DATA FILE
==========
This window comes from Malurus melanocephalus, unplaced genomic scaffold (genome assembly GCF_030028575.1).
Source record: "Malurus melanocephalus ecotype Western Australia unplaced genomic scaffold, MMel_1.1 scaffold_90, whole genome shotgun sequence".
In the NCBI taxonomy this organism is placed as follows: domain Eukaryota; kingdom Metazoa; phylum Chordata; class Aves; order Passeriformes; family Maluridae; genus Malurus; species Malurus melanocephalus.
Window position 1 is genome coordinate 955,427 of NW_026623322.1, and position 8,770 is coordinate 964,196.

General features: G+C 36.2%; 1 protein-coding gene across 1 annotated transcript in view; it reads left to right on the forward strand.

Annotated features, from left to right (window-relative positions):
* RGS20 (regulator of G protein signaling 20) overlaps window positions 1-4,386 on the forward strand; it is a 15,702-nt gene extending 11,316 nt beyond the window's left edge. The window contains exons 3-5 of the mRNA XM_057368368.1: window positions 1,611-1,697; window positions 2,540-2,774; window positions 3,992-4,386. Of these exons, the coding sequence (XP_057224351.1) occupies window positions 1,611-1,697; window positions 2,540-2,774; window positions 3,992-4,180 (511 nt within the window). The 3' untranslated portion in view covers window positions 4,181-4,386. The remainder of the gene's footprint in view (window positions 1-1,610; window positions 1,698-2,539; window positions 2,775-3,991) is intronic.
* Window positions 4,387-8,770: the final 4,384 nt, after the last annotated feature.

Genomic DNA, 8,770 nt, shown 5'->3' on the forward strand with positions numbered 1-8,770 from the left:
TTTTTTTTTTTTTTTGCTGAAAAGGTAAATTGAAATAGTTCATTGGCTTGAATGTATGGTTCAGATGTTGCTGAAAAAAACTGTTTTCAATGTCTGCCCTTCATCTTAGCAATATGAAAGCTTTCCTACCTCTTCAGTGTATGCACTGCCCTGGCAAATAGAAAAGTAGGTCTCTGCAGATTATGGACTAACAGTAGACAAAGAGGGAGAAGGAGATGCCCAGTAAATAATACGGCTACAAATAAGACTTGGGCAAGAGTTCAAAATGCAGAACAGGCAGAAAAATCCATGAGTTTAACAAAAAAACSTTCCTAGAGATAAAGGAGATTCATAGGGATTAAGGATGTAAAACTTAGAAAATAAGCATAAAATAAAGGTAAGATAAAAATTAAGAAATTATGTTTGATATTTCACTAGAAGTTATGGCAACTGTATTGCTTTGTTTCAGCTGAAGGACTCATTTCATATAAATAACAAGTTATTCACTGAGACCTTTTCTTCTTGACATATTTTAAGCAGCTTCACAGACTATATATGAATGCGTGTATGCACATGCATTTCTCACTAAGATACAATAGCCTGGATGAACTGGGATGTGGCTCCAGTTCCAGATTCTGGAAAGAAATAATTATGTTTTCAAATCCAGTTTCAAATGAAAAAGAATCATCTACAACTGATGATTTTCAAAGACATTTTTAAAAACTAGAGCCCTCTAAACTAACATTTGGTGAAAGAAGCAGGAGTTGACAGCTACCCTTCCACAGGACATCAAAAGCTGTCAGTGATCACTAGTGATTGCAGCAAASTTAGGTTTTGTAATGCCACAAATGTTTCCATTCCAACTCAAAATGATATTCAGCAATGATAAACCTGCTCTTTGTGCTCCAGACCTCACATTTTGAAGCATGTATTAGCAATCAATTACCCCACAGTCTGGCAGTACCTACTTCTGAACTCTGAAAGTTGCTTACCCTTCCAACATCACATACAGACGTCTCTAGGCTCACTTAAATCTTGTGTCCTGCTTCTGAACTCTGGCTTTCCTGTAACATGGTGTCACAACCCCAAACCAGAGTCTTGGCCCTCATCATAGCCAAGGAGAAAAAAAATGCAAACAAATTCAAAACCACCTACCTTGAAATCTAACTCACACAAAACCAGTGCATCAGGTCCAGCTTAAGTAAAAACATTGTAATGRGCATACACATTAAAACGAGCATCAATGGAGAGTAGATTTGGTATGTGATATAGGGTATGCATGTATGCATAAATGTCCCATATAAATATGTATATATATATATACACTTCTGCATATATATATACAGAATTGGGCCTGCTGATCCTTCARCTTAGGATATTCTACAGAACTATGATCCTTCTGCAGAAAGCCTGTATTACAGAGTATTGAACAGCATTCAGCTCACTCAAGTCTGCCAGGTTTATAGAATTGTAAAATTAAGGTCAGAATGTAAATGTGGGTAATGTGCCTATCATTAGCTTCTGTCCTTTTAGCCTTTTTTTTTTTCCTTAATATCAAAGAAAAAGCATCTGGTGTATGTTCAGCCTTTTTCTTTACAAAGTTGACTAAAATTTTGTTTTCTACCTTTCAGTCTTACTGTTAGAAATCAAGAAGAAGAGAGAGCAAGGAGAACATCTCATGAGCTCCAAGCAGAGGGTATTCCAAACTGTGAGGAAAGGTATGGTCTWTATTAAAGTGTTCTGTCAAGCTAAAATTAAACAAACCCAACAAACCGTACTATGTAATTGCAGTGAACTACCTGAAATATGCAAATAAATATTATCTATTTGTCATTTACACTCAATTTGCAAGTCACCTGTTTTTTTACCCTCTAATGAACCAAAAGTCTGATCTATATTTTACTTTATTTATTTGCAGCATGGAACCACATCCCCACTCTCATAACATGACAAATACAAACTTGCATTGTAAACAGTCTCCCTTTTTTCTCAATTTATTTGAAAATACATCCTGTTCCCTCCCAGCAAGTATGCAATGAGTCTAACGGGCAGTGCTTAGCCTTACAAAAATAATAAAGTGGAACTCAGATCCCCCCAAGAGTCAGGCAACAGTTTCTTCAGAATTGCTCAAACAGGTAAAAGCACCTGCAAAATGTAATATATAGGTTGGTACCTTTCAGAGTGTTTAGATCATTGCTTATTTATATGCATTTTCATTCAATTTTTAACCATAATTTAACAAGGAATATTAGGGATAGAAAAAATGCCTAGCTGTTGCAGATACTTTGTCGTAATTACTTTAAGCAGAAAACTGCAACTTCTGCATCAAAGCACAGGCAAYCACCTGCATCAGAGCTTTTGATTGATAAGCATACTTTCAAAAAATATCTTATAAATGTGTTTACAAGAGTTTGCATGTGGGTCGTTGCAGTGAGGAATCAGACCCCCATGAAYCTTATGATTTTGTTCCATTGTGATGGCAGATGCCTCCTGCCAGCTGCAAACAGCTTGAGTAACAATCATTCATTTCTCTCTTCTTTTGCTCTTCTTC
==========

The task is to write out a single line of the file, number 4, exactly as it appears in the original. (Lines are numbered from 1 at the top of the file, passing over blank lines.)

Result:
Window position 1 is genome coordinate 955,427 of NW_026623322.1, and position 8,770 is coordinate 964,196.